Study selection, data extraction as well as methodological quality assessment using the risk of bias instrument was conducted independently and in duplicate by two authors. Dichotomous data (incidence of diarrhea, adverse events) were combined using a pooled relative risk and risk difference (adverse events), and continuous data (mean duration of diarrhea, mean daily stool frequency) as weighted mean differences, along with their corresponding 95% confidence intervals. For overall pooled results on the incidence of diarrhea, sensitivity analyses included available case versus extreme-plausible analyses and random- versus fixed-effect models. To explore possible explanations for heterogeneity, a priori subgroup analysis were conducted on probiotic strain, dose, definition of antibiotic-associated diarrhea, antibiotic agent as well as risk of bias.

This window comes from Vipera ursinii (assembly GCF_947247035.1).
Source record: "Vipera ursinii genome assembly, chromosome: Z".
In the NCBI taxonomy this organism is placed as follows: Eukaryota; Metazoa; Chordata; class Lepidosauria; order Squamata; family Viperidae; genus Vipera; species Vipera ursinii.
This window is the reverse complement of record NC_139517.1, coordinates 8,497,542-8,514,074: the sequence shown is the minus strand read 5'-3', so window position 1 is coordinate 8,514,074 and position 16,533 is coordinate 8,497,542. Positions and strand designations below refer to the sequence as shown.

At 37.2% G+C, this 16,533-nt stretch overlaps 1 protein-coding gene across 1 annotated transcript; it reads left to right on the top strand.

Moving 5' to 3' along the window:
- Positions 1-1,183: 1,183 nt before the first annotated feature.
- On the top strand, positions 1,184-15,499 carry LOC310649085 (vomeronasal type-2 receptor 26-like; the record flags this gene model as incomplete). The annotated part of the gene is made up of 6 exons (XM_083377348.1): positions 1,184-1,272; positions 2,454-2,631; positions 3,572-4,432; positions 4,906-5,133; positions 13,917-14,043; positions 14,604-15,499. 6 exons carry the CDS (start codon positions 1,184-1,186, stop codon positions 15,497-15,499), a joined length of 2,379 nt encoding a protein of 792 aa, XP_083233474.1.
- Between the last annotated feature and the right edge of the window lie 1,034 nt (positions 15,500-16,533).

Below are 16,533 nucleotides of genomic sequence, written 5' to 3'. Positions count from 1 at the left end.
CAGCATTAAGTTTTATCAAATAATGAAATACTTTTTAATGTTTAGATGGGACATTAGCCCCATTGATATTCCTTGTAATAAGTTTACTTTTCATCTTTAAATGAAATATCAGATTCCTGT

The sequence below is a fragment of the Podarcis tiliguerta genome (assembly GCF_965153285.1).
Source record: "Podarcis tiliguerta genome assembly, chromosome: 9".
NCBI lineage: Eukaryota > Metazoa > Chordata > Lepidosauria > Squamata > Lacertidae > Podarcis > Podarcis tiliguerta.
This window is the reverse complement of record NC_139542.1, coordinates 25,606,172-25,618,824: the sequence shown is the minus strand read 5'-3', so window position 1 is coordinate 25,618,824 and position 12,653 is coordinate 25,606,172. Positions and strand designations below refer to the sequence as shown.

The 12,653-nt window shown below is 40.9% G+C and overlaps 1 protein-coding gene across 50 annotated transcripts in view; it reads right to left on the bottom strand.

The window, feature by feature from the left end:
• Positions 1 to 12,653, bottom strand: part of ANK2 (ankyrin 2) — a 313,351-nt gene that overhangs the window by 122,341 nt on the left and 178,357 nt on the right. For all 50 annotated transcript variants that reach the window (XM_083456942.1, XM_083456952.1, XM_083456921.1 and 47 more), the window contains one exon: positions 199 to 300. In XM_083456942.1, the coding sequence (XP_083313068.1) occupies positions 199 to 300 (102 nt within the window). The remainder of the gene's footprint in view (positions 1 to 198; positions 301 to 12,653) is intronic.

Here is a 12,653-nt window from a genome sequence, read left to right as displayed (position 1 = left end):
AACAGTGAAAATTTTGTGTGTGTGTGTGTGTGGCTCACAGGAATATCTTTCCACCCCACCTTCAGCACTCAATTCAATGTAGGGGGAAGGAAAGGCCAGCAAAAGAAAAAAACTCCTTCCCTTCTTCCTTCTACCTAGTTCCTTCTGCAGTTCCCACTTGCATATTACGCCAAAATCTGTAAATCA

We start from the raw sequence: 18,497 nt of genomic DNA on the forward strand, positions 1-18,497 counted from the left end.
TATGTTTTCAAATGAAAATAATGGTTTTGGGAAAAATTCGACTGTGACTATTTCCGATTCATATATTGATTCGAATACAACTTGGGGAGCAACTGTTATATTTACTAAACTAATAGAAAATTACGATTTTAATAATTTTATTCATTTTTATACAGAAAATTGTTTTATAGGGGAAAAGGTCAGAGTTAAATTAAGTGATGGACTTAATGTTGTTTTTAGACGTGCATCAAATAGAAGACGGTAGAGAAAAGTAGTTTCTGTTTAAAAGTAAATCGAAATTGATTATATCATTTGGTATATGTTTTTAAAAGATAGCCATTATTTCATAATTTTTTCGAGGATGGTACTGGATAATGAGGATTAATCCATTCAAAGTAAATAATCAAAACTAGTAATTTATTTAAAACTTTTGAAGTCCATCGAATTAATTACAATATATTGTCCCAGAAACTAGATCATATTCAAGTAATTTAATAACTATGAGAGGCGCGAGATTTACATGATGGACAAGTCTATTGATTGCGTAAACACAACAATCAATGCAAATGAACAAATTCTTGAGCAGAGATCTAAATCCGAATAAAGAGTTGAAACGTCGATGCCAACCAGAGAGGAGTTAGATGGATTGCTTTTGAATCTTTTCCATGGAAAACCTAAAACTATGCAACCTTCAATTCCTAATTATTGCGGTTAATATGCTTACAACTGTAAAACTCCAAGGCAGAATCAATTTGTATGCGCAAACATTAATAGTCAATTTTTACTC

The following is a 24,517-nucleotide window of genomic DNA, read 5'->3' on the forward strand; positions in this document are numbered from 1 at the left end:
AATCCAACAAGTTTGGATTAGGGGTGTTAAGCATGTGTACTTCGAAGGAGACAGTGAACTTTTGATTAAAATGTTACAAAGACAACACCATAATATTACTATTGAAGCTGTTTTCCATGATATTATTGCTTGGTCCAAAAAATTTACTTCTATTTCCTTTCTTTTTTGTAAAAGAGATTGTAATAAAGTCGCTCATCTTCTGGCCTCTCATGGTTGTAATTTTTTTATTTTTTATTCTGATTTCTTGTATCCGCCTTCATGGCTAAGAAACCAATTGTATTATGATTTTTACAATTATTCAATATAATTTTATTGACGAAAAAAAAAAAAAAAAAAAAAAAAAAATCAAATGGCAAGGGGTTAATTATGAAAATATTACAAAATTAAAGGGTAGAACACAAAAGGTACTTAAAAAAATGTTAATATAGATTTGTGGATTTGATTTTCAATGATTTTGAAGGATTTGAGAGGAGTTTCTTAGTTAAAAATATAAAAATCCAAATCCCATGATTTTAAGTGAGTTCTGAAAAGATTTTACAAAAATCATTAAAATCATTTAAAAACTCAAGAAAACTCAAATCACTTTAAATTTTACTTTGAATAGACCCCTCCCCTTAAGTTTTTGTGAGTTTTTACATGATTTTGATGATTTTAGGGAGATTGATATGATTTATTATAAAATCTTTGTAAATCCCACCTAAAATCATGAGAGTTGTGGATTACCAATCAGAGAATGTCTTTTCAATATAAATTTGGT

Sixteen studies (3432 participants) met the inclusion criteria. Trials included treatment with either Bacillus spp., Bifidobacterium spp., Lactobacilli spp., Lactococcus spp., Leuconostoc cremoris, Saccharomyces spp., or Streptococcus spp., alone or in combination. Nine studies used a single strain probiotic agent, four combined two probiotic strains, one combined three probiotic strains, one product included ten probiotic agents, and one study included two probiotic arms that used three and two strains respectively. The risk of bias was determined to be high in 8 studies and low in 8 studies. Available case (patients who did not complete the studies were not included in the analysis) results from 15/16 trials reporting on the incidence of diarrhea show a large, precise benefit from probiotics compared to active, placebo or no treatment control. The incidence of AAD in the probiotic group was 9% compared to 18% in the control group (2874 participants; RR 0.52; 95% CI 0.38 to 0.72; I(2) = 56%). This benefit was not statistically significant in an extreme plausible (60% of children loss to follow-up in probiotic group and 20% loss to follow-up in the control group had diarrhea) intention to treat (ITT) sensitivity analysis. The incidence of AAD in the probiotic group was 16% compared to 18% in the control group (3392 participants; RR 0.81; 95% CI 0.63 to 1.04; I(2) = 59%). An a priori available case subgroup analysis exploring heterogeneity indicated that high dose (≥5 billion CFUs/day) is more effective than low probiotic dose (< 5 billion CFUs/day), interaction P value = 0.010. For the high dose studies the incidence of AAD in the probiotic group was 8% compared to 22% in the control group (1474 participants; RR 0.40; 95% CI 0.29 to 0.55). For the low dose studies the incidence of AAD in the probiotic group was 8% compared to 11% in the control group (1382 participants; RR 0.80; 95% CI 0.53 to 1.21). An extreme plausible ITT subgroup analysis was marginally significant for high dose probiotics. For the high dose studies the incidence of AAD in the probiotic group was 17% compared to 22% in the control group (1776 participants; RR 0.72; 95% CI 0.53 to 0.99; I(2) = 58%). None of the 11 trials (n = 1583) that reported on adverse events documented any serious adverse events. Meta-analysis excluded all but an extremely small non-significant difference in adverse events between treatment and control (RD 0.00; 95% CI -0.01 to 0.02).